How a project is perceived by its stakeholders affects how it is implemented, and how the outcomes of the project are interpreted by the stakeholders influences the impact project can have on those stakeholders. Often this diversity of perspective is considered an impediment to the effectiveness of the project in meeting its goals. Standard project evaluation techniques dependent on linear and conventional methods to assess and present outputs and outcomes from projects fail to consider the complexity in projects. Complexity in a project arises from the involvement of multiple stakeholders from diverse disciplines, backgrounds, and geographies, and having varied perceptions, expectations, and understanding of the project and its aspects.
The overall aim of this PhD is to improve the understanding of evaluation of complex projects by studying the projects from the perspectives of the multiple stakeholders involved in them. The first objective is to explore and understand the approaches to evaluation drawing on perspectives from literature, and observations from the field. The second objective is to understand the perspectives of stakeholders operating at various levels of a complex project on different aspects of the project such as its nature, approach, outputs, and outcomes. The third objective is to relate outcomes at various levels in the project to processes used, as well as associate outputs with outcomes. The fourth objective is to develop an integrated approach to evaluate complex multi- stakeholder projects, which enhances a project’s outcomes and enables learning for the stakeholders involved.
With the aim of improvement in the existing knowledge on evaluating complex projects, the methodological approach is developed from a combination of theories and practices on evaluation. Central themes of the methodology are methodological pluralism, multiple perspectives, systems thinking, and appreciation and learning. To facilitate flexibility in navigating through a variety of theories and perspectives to enable both change and enhancement, the PhD is undertaken and presented as an action research. Three complex projects with stakeholders from diverse backgrounds and disciplines are examined in two stages of this thesis. These projects situated on the Chotanagpur Plateau in India with different intervention areas are, i) an agricultural research for development (AR4D) project, ii) a project to develop the skills of community youth to impart education, and iii) a Corporate Social Responsibility initiative. Data are collected from 82 project participants chosen by purposive sampling in the form of narratives, through semi-structured questionnaires.
Findings from examining multiple perspectives were similar across the three studied projects. Stakeholders interpreted the nature and outcomes of the project uniquely. This study confirmed the existence of diverse stakeholder perspectives that were not captured or acknowledged in the evaluation of the three projects. These perspectives, however, were important for the stakeholders in how they identified with the project, how they functioned in it, and eventually, how it impacted their lives. Moreover, largely, there was no cognisance of this diversity in the stakeholders of the project. In instances where the stakeholders were aware of the multiple views, there was no mechanism for interaction of, or sharing those perspectives. Neither did the project stakeholders learn to acknowledge and work with varied perspectives, nor did they learn from multiple views in the project which were different from theirs. Besides the standard outputs and outcomes from the project, the project stakeholders outlined long-term personal changes. In particular, the learning which they underwent was considered profound and significant. The subtle shifts in learning and development of capabilities in project stakeholders were capabilities that enhance their sense of agency and change their worldviews, which they may further utilise to impact the project, themselves, and others.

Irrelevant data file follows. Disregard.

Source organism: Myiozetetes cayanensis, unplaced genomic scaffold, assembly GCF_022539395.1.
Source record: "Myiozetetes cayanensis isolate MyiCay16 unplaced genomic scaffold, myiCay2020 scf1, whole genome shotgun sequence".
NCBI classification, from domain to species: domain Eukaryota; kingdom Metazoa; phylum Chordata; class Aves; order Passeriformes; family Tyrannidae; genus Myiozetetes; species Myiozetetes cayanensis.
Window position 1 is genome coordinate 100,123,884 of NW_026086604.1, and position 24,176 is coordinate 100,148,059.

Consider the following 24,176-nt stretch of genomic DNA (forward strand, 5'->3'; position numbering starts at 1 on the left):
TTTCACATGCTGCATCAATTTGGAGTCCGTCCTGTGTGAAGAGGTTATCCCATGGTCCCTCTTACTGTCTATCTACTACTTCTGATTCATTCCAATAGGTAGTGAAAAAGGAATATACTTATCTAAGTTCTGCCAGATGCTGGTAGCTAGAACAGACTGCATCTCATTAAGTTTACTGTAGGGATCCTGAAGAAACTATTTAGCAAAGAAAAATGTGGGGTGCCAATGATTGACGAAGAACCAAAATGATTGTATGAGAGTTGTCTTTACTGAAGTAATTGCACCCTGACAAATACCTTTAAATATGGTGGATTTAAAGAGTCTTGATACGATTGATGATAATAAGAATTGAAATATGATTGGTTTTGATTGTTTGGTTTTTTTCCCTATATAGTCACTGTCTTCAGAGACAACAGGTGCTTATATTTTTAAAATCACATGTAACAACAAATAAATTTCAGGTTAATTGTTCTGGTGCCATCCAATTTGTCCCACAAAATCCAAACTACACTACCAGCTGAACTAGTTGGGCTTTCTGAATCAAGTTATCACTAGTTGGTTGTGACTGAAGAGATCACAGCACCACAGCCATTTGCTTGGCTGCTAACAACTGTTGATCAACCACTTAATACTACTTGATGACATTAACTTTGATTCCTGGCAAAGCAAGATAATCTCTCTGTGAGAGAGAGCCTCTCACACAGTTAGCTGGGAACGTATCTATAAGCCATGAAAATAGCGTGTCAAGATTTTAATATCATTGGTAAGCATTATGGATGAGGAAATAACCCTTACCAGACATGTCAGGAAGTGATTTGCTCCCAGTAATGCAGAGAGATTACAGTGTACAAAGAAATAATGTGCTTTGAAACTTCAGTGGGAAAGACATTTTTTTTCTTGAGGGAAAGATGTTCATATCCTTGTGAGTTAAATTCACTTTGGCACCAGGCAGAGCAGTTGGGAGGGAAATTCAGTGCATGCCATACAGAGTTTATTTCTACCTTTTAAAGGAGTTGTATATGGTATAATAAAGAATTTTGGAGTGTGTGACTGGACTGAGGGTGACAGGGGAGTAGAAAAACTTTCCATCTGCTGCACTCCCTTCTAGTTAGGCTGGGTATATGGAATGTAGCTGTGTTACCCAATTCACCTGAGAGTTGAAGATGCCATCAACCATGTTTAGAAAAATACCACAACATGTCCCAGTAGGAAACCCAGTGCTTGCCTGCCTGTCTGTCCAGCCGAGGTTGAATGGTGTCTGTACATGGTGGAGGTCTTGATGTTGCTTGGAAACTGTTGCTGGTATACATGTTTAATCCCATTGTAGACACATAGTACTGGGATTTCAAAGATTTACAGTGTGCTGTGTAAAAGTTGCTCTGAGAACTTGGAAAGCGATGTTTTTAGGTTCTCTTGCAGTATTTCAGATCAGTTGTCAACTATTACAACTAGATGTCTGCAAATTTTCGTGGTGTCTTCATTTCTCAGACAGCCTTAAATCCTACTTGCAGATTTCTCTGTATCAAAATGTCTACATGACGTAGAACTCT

In considering these findings and addressing the challenge of incorporating complexity in project evaluation, the thesis develops a framework to evaluate complex projects. The framework is complexity-appreciative which acknowledges, appreciates, and integrates multiple perspectives in the design and evaluation of projects. Evaluation frameworks are always dependent on the contexts in which they are applied, and on those who design and use them, and the kind of boundary judgements they make. Hence, the framework provided in this PhD is not a tool to be used at the end of a project to measure its outcomes; rather, it is a process that must be part of a project from inception as a feedback tool to enhance outcomes. The framework can become a means to create spaces and processes in a project to enable stakeholders to share perspectives, listen to others, understand the diversity in the project, and acknowledge, appreciate and learn from each other’s perspectives as well as each other’s process of learning. Such a space will also allow stakeholders to find their voice and purposes in the project, to help each other do the same, and to further develop those purposes